To keep your mouth healthy and avoid oral health problems, you should pay close attention to what you drink every day. Soft drinks and juices are known to harm your teeth. Instead of sugary, acidic beverages, it is always better to reach for water. But have you given much thought to the kind of water you are drinking?
Not all water is the same, which means some types of water may affect your teeth differently than others. Here’s what you should know about why the kind of water you drink matters.
The Environmental Protection Agency (EPA) has determined that a specific number of vitamins, minerals, and chemicals are essential to tap water because they help maintain the health of the water as well as the health of those who drink it. One noteworthy addition to your tap water is fluoride, which is added to improve dental health. Chlorine is also used to kill bacteria.
Most towns and cities in the United States offer safe, refreshing tap water that provides many essential vitamins and minerals without negatively affecting your health.
Still, many Americans use a filter, whether on their tap or in a pitcher, to filter their tap water. Many people choose to filter their tap water, thinking they are getting rid of harmful contaminants.
Unfortunately, the filtration process could be getting rid of fluoride and other compounds that have been purposefully added to benefit you. If you feel the need to filter your tap water, try to use one that allows fluoride through so you can be sure you are getting what you need from your water.
Americans love bottled water. The average American drinks approximately 30 gallons of bottled water a year, which breaks down to about four bottles per person, per week. But despite its popularity, is bottled water really better for you than tap water? And what kind of impact does it have on your teeth?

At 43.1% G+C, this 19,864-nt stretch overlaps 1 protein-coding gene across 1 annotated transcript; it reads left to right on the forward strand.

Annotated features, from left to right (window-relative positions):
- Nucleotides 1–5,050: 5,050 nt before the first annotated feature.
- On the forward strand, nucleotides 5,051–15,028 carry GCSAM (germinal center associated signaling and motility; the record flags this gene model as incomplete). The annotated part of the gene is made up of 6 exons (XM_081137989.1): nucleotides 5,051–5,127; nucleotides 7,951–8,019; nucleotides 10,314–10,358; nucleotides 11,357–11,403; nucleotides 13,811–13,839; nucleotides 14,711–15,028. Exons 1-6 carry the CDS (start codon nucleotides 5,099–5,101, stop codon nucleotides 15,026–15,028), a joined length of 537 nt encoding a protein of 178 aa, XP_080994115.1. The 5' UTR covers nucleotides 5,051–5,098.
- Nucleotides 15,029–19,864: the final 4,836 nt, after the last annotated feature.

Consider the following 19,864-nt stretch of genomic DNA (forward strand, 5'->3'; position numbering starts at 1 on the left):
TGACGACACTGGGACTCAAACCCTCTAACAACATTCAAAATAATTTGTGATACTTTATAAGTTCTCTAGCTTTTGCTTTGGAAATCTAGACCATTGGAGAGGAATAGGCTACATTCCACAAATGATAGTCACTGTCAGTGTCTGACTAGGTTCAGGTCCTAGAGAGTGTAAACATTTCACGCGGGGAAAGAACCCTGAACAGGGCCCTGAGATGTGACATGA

We should first point out that bottled water is considered a food product by the Food and Drug Administration. The FDA’s standards for bottled water are somewhat lenient. Plus, bottled water is susceptible to bacteria once it is opened, especially if it sits at room temperature.
Additionally, most bottled water doesn’t have fluoride, which is considered an essential part of oral health. If you drink mostly bottled water, not tap water, you are missing out on the major benefits of fluoride. If you prefer to stick to bottled water, you may want to consider adding a fluoride supplement to your diet so maintain good oral health.
Sparkling water is a carbonated beverage, which means it uses carbon dioxide. That carbon dioxide turns into carbonic acid once you drink it. Carbonic acid, in many carbonated drinks, can negatively impact your teeth by wearing away enamel and leave you more susceptible to cavities.
Fortunately, sparkling water is less acidic than soft drinks. According to the ADA, the level of acid in most sparkling water isn’t dangerous to your teeth. You are much better off drinking sparkling water than soft drinks. Just be sure to avoid sparkling water with harmful additives like high levels of citric acid or added sugar. You should also drink a sparkling water beverage all in one sitting, rather than slowly sipping it throughout the day to minimize exposure.